Journal of Air Law and Commerce

ORCID (Links to author’s additional scholarship at ORCID.org)

Pablo Mendes de Leon: https://orcid.org/0000-0002-3918-0235

Jin Choi: https://orcid.org/0000-0002-1659-5382


Passenger protection will continue to ask for attention. The involved bodies and persons include policymakers and legislators, media, courts, compliance departments of airlines, law firms, consumer protection organizations, and airports. All parties must announce the conditions for such protection on their premises. In 2020, around 50% of all cases in the Netherlands, around 4,000 to 5,000 claims submitted to the lower courts, concerned passenger protection in aviation. In the Republic of Korea (Korea), these numbers are more limited but still significant; that is, around 2,500 claims form the aggregate number presented to Korean courts and Korea’s Consumer Protection Agency.

The complexity of these cases is caused by the differentiated conditions under which protection measures are expected by and provided to passengers in conjunction with the various legal layers under which remedies must be afforded to them. Such layers concern global treaties; regional and domestic regulations; and conditions of carriage drawn up by the International Air Transport Association (IATA) and implemented by member airlines. Last but not least, all of these legal tools have been explained by courts in all parts of the world with differing interpretations of these rules.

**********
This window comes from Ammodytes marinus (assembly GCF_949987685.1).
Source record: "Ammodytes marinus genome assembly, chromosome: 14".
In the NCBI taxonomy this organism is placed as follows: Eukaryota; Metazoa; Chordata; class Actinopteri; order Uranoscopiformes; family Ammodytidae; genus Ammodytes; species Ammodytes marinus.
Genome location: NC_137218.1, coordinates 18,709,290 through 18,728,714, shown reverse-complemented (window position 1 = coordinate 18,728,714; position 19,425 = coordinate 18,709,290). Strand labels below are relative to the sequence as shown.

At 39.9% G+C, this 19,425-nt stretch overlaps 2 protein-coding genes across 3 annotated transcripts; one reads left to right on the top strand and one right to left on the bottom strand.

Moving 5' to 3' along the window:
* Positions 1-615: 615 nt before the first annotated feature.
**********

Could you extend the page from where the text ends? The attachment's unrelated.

For these reasons, this Article is entitled “Opening Pandora’s Box.” Lifting the ceiling of this box—which contains conditions, rules, remedies, and court decisions—reveals sources of great and unexpected troubles. We have made an attempt to open that box in this Article.

The continued magnitude of claims presented to Korean courts and the Consumer Protection Agency calls for a fresh light to be cast on this subject. This Article will examine the legal situation surrounding these issues by exploring the law in the following aspects. Part I of this Article will discuss the global umbrella regulations governing passenger protection. Parts II and III explore zealous Korean initiatives in passenger protection and the long and winding road in the European Union (EU). Part IV presents concluding remarks.

We conclude that the passenger protection regimes in Korea and the EU are among the most developed in the world. The Korean model is more detailed and specific than its European counterpart; however, passenger rights are more vigorously enforced by courts and other bodies in the EU States. Moreover, we analyze the compatibility between decisions made by the Court of Justice of the EU (CJEU) and global regulations pertaining to airline liability.



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